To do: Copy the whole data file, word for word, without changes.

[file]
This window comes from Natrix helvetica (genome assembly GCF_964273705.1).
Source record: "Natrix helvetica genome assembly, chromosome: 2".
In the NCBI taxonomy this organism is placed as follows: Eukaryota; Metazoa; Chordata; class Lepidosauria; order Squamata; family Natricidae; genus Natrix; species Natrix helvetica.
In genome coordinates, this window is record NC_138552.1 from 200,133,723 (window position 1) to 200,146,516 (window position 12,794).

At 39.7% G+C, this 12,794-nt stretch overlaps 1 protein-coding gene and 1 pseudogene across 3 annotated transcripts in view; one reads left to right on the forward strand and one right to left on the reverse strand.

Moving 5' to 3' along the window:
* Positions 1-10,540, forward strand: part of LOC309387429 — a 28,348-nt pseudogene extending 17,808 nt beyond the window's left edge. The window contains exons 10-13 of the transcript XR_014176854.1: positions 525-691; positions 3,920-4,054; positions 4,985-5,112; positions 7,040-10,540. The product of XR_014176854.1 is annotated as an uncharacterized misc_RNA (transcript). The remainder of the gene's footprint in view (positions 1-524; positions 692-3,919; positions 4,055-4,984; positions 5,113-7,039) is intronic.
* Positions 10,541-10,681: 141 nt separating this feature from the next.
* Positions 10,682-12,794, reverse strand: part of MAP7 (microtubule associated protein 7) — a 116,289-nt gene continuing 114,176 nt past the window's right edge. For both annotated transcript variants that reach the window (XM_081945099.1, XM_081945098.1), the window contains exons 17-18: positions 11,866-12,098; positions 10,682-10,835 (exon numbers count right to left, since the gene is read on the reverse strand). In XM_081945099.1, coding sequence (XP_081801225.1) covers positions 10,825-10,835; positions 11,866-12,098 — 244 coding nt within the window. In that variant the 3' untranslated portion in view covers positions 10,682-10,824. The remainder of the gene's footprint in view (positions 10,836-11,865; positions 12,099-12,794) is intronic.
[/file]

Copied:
This window comes from Natrix helvetica (genome assembly GCF_964273705.1).
Source record: "Natrix helvetica genome assembly, chromosome: 2".
In the NCBI taxonomy this organism is placed as follows: Eukaryota; Metazoa; Chordata; class Lepidosauria; order Squamata; family Natricidae; genus Natrix; species Natrix helvetica.
In genome coordinates, this window is record NC_138552.1 from 200,133,723 (window position 1) to 200,146,516 (window position 12,794).

At 39.7% G+C, this 12,794-nt stretch overlaps 1 protein-coding gene and 1 pseudogene across 3 annotated transcripts in view; one reads left to right on the forward strand and one right to left on the reverse strand.

Moving 5' to 3' along the window:
* Positions 1-10,540, forward strand: part of LOC309387429 — a 28,348-nt pseudogene extending 17,808 nt beyond the window's left edge. The window contains exons 10-13 of the transcript XR_014176854.1: positions 525-691; positions 3,920-4,054; positions 4,985-5,112; positions 7,040-10,540. The product of XR_014176854.1 is annotated as an uncharacterized misc_RNA (transcript). The remainder of the gene's footprint in view (positions 1-524; positions 692-3,919; positions 4,055-4,984; positions 5,113-7,039) is intronic.
* Positions 10,541-10,681: 141 nt separating this feature from the next.
* Positions 10,682-12,794, reverse strand: part of MAP7 (microtubule associated protein 7) — a 116,289-nt gene continuing 114,176 nt past the window's right edge. For both annotated transcript variants that reach the window (XM_081945099.1, XM_081945098.1), the window contains exons 17-18: positions 11,866-12,098; positions 10,682-10,835 (exon numbers count right to left, since the gene is read on the reverse strand). In XM_081945099.1, coding sequence (XP_081801225.1) covers positions 10,825-10,835; positions 11,866-12,098 — 244 coding nt within the window. In that variant the 3' untranslated portion in view covers positions 10,682-10,824. The remainder of the gene's footprint in view (positions 10,836-11,865; positions 12,099-12,794) is intronic.